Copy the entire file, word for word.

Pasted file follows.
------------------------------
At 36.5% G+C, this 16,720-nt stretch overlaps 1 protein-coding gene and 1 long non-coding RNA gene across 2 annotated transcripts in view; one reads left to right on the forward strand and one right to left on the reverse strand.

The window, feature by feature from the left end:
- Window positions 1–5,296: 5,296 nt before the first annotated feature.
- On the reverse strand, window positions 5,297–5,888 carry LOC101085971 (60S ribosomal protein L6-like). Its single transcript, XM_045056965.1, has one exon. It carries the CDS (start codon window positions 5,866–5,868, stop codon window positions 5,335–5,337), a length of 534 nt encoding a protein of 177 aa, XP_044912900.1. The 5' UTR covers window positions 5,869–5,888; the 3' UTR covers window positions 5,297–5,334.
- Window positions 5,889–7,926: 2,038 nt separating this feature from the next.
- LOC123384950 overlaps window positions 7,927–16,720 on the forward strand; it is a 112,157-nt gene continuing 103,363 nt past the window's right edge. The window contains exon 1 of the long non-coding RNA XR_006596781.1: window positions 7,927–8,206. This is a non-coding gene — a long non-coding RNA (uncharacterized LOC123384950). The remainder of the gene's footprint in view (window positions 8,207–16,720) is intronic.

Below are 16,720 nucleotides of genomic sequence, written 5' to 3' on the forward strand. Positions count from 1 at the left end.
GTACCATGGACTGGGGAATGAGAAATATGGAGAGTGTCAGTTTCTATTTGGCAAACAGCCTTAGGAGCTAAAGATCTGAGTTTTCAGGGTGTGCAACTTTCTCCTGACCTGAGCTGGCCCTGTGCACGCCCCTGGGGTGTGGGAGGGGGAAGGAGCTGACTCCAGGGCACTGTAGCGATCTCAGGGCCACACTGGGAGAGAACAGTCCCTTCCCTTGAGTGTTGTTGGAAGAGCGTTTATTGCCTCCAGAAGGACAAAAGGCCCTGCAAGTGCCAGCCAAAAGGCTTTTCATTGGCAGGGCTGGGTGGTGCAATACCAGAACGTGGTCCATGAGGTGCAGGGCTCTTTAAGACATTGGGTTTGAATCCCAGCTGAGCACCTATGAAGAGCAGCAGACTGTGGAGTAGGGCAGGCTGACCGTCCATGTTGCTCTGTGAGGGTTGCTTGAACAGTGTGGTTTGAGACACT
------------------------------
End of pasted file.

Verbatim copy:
At 36.5% G+C, this 16,720-nt stretch overlaps 1 protein-coding gene and 1 long non-coding RNA gene across 2 annotated transcripts in view; one reads left to right on the forward strand and one right to left on the reverse strand.

The window, feature by feature from the left end:
- Window positions 1–5,296: 5,296 nt before the first annotated feature.
- On the reverse strand, window positions 5,297–5,888 carry LOC101085971 (60S ribosomal protein L6-like). Its single transcript, XM_045056965.1, has one exon. It carries the CDS (start codon window positions 5,866–5,868, stop codon window positions 5,335–5,337), a length of 534 nt encoding a protein of 177 aa, XP_044912900.1. The 5' UTR covers window positions 5,869–5,888; the 3' UTR covers window positions 5,297–5,334.
- Window positions 5,889–7,926: 2,038 nt separating this feature from the next.
- LOC123384950 overlaps window positions 7,927–16,720 on the forward strand; it is a 112,157-nt gene continuing 103,363 nt past the window's right edge. The window contains exon 1 of the long non-coding RNA XR_006596781.1: window positions 7,927–8,206. This is a non-coding gene — a long non-coding RNA (uncharacterized LOC123384950). The remainder of the gene's footprint in view (window positions 8,207–16,720) is intronic.

Below are 16,720 nucleotides of genomic sequence, written 5' to 3' on the forward strand. Positions count from 1 at the left end.
GTACCATGGACTGGGGAATGAGAAATATGGAGAGTGTCAGTTTCTATTTGGCAAACAGCCTTAGGAGCTAAAGATCTGAGTTTTCAGGGTGTGCAACTTTCTCCTGACCTGAGCTGGCCCTGTGCACGCCCCTGGGGTGTGGGAGGGGGAAGGAGCTGACTCCAGGGCACTGTAGCGATCTCAGGGCCACACTGGGAGAGAACAGTCCCTTCCCTTGAGTGTTGTTGGAAGAGCGTTTATTGCCTCCAGAAGGACAAAAGGCCCTGCAAGTGCCAGCCAAAAGGCTTTTCATTGGCAGGGCTGGGTGGTGCAATACCAGAACGTGGTCCATGAGGTGCAGGGCTCTTTAAGACATTGGGTTTGAATCCCAGCTGAGCACCTATGAAGAGCAGCAGACTGTGGAGTAGGGCAGGCTGACCGTCCATGTTGCTCTGTGAGGGTTGCTTGAACAGTGTGGTTTGAGACACT